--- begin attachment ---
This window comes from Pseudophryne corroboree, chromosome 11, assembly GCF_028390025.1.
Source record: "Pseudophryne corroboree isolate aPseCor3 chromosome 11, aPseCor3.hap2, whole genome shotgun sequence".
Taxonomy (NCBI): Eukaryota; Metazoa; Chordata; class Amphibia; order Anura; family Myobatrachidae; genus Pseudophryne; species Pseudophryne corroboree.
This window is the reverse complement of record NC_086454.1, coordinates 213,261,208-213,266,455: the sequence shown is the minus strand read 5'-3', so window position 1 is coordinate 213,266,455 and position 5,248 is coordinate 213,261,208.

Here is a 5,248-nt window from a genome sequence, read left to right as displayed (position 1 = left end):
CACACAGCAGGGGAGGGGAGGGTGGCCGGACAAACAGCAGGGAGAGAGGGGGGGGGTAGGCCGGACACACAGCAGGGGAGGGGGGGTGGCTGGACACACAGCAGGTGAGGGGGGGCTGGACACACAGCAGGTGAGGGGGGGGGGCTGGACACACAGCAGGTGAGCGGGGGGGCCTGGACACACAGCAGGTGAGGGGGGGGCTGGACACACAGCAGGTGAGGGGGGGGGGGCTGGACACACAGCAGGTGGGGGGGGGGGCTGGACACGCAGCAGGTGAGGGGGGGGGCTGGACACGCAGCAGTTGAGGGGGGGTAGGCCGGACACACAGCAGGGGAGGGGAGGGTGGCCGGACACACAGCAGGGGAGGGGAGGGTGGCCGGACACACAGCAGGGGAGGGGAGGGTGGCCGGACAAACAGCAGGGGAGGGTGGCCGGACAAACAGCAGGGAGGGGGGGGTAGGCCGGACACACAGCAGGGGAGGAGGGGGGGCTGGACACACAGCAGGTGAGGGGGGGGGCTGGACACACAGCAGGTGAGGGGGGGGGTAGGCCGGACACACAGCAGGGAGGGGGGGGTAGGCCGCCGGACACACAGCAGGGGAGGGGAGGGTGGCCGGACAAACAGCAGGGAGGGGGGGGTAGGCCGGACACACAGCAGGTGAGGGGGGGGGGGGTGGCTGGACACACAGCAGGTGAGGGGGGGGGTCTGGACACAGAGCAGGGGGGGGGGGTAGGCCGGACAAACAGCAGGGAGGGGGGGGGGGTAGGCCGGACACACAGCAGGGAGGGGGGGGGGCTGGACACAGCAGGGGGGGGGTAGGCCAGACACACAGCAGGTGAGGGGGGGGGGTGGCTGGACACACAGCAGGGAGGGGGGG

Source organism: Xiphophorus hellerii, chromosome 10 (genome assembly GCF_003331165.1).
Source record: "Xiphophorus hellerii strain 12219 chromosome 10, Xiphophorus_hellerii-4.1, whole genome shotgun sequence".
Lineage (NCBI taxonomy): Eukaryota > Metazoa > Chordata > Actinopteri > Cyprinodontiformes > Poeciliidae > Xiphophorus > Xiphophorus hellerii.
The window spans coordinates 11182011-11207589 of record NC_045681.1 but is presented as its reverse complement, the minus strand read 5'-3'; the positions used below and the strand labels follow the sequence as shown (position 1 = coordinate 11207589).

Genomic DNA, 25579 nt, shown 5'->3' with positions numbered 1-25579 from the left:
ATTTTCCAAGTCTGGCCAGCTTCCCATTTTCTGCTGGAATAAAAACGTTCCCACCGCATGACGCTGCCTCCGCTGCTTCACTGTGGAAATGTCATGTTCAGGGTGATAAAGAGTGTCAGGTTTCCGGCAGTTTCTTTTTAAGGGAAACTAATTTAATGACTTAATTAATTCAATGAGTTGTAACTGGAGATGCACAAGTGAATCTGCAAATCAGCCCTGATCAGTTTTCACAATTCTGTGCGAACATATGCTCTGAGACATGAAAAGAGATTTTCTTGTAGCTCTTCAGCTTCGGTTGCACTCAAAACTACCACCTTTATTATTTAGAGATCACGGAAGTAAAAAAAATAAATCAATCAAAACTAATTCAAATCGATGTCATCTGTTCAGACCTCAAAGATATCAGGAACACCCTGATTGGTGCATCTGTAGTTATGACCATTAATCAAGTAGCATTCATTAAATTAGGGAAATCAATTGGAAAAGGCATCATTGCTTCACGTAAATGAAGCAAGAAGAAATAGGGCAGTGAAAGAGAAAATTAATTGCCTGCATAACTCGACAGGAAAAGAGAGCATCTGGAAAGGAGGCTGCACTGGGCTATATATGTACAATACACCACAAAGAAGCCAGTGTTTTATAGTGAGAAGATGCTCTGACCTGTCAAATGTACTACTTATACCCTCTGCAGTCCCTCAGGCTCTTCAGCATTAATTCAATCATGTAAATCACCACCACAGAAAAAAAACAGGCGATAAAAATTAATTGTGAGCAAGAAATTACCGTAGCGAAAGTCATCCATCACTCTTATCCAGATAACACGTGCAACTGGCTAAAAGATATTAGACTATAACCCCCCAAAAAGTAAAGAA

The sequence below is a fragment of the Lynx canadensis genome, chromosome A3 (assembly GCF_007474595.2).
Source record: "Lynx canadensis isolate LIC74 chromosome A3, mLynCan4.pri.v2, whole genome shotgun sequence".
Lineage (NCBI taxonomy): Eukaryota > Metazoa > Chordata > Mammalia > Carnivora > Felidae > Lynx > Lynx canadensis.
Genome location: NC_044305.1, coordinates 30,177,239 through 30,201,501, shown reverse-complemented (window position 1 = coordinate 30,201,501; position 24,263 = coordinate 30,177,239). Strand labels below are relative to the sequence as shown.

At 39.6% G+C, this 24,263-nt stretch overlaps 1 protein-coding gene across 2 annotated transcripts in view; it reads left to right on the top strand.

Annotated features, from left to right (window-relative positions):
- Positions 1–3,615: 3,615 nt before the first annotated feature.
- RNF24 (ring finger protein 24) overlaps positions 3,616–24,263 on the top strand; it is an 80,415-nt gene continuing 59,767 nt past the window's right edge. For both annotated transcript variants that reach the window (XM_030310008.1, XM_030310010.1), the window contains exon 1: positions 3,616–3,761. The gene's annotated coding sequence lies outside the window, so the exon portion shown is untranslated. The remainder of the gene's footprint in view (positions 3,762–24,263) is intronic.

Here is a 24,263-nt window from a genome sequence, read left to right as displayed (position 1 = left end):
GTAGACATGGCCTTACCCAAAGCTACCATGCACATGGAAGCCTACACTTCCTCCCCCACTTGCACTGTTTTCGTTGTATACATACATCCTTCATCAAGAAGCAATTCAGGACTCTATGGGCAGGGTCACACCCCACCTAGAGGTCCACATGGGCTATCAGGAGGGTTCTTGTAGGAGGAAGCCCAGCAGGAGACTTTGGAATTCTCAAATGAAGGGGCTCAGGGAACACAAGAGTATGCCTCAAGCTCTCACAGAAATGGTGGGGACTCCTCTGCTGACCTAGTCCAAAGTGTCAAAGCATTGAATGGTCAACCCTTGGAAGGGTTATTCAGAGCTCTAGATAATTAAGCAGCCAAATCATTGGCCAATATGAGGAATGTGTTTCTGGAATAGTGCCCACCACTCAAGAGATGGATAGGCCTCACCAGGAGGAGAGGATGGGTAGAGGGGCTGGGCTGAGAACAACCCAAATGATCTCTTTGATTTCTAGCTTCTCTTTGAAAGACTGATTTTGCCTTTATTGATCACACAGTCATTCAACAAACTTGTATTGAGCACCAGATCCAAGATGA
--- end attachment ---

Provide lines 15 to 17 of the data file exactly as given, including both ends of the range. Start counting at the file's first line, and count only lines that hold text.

Lineage (NCBI taxonomy): Eukaryota > Metazoa > Chordata > Mammalia > Carnivora > Felidae > Lynx > Lynx canadensis.
Genome location: NC_044305.1, coordinates 30,177,239 through 30,201,501, shown reverse-complemented (window position 1 = coordinate 30,201,501; position 24,263 = coordinate 30,177,239). Strand labels below are relative to the sequence as shown.

At 39.6% G+C, this 24,263-nt stretch overlaps 1 protein-coding gene across 2 annotated transcripts in view; it reads left to right on the top strand.